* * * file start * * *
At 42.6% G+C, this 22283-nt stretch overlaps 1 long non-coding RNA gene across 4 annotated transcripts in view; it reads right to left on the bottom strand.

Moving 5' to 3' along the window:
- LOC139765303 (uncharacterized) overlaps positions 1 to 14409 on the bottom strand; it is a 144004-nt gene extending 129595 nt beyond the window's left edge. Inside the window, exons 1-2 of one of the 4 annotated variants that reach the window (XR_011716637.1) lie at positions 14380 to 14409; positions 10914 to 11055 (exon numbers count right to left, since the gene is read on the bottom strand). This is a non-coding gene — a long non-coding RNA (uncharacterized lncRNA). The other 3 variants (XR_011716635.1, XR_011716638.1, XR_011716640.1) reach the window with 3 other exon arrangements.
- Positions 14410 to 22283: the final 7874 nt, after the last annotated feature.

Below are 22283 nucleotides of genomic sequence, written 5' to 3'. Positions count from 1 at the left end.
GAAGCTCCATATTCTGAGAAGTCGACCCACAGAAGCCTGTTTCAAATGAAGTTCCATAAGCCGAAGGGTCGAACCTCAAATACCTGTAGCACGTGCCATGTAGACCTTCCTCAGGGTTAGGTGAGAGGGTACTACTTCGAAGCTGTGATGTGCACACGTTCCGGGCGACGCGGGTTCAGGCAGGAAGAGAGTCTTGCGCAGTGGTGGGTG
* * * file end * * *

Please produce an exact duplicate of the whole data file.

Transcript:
At 42.6% G+C, this 22283-nt stretch overlaps 1 long non-coding RNA gene across 4 annotated transcripts in view; it reads right to left on the bottom strand.

Moving 5' to 3' along the window:
- LOC139765303 (uncharacterized) overlaps positions 1 to 14409 on the bottom strand; it is a 144004-nt gene extending 129595 nt beyond the window's left edge. Inside the window, exons 1-2 of one of the 4 annotated variants that reach the window (XR_011716637.1) lie at positions 14380 to 14409; positions 10914 to 11055 (exon numbers count right to left, since the gene is read on the bottom strand). This is a non-coding gene — a long non-coding RNA (uncharacterized lncRNA). The other 3 variants (XR_011716635.1, XR_011716638.1, XR_011716640.1) reach the window with 3 other exon arrangements.
- Positions 14410 to 22283: the final 7874 nt, after the last annotated feature.

Below are 22283 nucleotides of genomic sequence, written 5' to 3'. Positions count from 1 at the left end.
GAAGCTCCATATTCTGAGAAGTCGACCCACAGAAGCCTGTTTCAAATGAAGTTCCATAAGCCGAAGGGTCGAACCTCAAATACCTGTAGCACGTGCCATGTAGACCTTCCTCAGGGTTAGGTGAGAGGGTACTACTTCGAAGCTGTGATGTGCACACGTTCCGGGCGACGCGGGTTCAGGCAGGAAGAGAGTCTTGCGCAGTGGTGGGTG